Skip to main content Login

Educational Philosophy

The Jewish Academy of Orlando inspires and motivates its students to change the world. We celebrate our Jewish identity while fostering a passion for learning and high achievement. We achieve this through differentiation, technology integration, critical thinking, a dual language curriculum and values education.

We value the WHOLE student by addressing the academic, as well as the social/emotional development of our students.

At the Jewish Academy, our students have creative specialists leading them in the arts, library and physical education. They also have Hebrew and Judaic studies teachers that round out their education. We practice differentiation in both our general studies and Judaic and Hebrew programs.

We also believe not everything can be taught within the school walls. Field trips for each grade are arranged to enhance the curriculum. Each grade has several learning experiences that enhance the unit they are studying, including math, science, social studies, Judaic studies and music. A popular one is second grade’s trip to Habitat for Humanity, culminating an economics unit. It also is deeply rooted in tikkun olam, which enriches this learning experience. Every year, each grade visits the theater to practice theater decorum and xxx.

How we differentiate

Differentiation can be accurately described as a classroom practice with a balanced emphasis on individual students and course content. Differentiating the questions posed, the expectations for completed assignments, content and much more are some of the ways that learning is adjusted. Our teachers ensure that all of their students master important content and, through differentiation, have to make specific and continually evolving plans to connect each learner with key content. Our teachers are required to understand the nature of each of their students, in addition to the nature of the content they teach. At the Jewish Academy, all subjects are differentiated according to the lessons taught. For example, second through fifth graders are placed in the appropriate math level for them as an individual student. This ensures that we teach to each individual level and maximize each student’s potential. Within each level, there are several small groups that receive instruction and individualized help. In Language Arts, the students are placed in reading circles according to his or her ability. These groupings are dynamic and meet the needs of the individual students where they are at that particular time and subject area.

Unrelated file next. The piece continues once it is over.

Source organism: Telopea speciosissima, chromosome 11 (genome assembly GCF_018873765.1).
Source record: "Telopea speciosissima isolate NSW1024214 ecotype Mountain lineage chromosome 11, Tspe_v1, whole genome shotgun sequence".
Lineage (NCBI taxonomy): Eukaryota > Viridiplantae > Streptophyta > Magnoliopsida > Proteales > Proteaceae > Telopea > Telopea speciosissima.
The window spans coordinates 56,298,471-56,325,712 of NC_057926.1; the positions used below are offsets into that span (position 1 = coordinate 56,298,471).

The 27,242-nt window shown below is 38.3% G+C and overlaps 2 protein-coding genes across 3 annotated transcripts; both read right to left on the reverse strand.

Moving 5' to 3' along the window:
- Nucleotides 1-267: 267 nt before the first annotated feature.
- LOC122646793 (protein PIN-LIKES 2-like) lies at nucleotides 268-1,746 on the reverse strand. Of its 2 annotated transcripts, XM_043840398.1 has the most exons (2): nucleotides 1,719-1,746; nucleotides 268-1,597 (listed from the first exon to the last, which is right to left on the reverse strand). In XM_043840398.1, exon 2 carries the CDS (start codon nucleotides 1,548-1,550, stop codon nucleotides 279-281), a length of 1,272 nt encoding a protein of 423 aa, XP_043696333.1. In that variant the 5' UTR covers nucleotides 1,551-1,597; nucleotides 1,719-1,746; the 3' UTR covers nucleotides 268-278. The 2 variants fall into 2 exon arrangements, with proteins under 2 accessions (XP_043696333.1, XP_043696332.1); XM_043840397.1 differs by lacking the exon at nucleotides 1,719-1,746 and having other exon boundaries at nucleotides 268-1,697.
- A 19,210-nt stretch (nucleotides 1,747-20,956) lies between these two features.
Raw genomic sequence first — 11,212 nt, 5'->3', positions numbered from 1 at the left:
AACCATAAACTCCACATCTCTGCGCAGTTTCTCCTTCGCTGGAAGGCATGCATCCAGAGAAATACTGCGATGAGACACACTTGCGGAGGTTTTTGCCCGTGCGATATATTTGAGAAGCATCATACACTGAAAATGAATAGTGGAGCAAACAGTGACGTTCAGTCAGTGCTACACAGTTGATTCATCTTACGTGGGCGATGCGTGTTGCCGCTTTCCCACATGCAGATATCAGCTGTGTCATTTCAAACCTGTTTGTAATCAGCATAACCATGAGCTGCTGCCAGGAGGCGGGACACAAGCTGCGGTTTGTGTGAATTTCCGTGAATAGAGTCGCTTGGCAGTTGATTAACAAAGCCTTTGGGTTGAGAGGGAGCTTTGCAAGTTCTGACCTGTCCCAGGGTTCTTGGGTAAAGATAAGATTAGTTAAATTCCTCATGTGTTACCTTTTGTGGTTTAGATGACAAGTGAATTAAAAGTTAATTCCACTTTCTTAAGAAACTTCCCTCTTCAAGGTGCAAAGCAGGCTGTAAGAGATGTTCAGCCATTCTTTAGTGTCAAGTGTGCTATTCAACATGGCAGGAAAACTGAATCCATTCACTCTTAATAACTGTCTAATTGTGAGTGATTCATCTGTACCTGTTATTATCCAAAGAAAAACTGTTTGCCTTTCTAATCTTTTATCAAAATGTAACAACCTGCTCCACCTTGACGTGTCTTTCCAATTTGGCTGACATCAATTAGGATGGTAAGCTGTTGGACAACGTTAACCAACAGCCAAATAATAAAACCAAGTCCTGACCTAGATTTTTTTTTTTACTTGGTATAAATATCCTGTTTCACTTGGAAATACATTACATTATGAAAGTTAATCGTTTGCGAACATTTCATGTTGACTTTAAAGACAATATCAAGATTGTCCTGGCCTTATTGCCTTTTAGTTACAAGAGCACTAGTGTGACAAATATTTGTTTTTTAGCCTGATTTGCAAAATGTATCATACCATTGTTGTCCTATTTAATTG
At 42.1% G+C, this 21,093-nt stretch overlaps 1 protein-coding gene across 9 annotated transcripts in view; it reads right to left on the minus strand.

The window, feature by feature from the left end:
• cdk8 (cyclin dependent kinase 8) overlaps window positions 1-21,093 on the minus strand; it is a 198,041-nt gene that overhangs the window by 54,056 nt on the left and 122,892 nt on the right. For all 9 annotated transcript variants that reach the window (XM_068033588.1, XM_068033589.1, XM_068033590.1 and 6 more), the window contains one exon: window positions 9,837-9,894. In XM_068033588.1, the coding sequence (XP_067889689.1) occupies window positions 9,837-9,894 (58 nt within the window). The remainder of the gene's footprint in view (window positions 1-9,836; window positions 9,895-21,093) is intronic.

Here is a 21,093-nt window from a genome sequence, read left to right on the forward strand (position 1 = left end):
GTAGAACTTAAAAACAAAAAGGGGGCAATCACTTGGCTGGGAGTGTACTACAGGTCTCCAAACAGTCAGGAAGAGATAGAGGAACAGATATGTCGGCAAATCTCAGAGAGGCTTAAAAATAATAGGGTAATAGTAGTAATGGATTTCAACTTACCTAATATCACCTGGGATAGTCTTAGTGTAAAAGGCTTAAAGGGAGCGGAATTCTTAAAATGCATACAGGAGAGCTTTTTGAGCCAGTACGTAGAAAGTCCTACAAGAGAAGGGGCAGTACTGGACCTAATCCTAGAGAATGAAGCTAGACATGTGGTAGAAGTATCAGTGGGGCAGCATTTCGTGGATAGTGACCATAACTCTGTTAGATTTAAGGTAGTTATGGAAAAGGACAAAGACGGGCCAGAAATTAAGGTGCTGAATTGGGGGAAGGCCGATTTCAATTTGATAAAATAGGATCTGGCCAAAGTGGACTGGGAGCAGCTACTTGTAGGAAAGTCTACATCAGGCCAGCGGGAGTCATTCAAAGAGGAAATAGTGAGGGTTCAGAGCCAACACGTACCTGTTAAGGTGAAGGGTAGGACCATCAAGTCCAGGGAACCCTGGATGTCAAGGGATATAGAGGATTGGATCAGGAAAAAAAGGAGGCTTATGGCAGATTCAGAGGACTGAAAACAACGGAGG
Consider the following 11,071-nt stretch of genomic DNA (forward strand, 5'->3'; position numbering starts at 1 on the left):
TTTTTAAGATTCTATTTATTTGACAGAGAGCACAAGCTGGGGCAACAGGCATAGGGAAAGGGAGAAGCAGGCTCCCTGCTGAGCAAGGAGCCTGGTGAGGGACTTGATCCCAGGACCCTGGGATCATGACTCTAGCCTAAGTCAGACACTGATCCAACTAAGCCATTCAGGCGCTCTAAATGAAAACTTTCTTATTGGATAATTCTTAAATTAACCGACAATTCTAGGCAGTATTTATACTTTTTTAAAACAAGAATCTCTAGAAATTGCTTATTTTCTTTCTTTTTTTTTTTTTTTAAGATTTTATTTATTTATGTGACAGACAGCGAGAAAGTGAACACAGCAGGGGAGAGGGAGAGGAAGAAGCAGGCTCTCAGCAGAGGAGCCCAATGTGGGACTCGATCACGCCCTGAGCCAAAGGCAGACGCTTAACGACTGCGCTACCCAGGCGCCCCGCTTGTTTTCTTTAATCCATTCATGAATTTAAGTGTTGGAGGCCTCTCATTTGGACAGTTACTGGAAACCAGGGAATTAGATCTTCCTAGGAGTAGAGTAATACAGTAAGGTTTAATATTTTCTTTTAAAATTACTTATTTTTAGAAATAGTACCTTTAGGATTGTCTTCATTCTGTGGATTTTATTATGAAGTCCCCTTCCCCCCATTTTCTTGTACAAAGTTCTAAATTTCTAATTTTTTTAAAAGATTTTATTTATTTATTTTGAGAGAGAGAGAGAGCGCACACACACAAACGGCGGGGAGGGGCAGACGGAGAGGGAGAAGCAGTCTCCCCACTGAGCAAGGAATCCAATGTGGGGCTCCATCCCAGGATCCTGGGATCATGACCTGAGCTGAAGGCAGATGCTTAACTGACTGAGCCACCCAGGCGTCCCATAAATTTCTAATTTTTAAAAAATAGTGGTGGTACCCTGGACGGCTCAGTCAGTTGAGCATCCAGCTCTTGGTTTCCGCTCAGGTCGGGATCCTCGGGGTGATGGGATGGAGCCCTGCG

Technology Integration

Technology integration is a key element of the educational philosophy at the Jewish Academy. At the Jewish Academy, technology is integrated within the structure of each class and subject area. Students have access to technology that is appropriate for their grade. We teach Keyboarding without Tears to the younger grades, which allows them to practice and progress at their own pace. Older grades use Keynote and iPevo to build their projects. The students are instructed in information literacy and digital citizenship.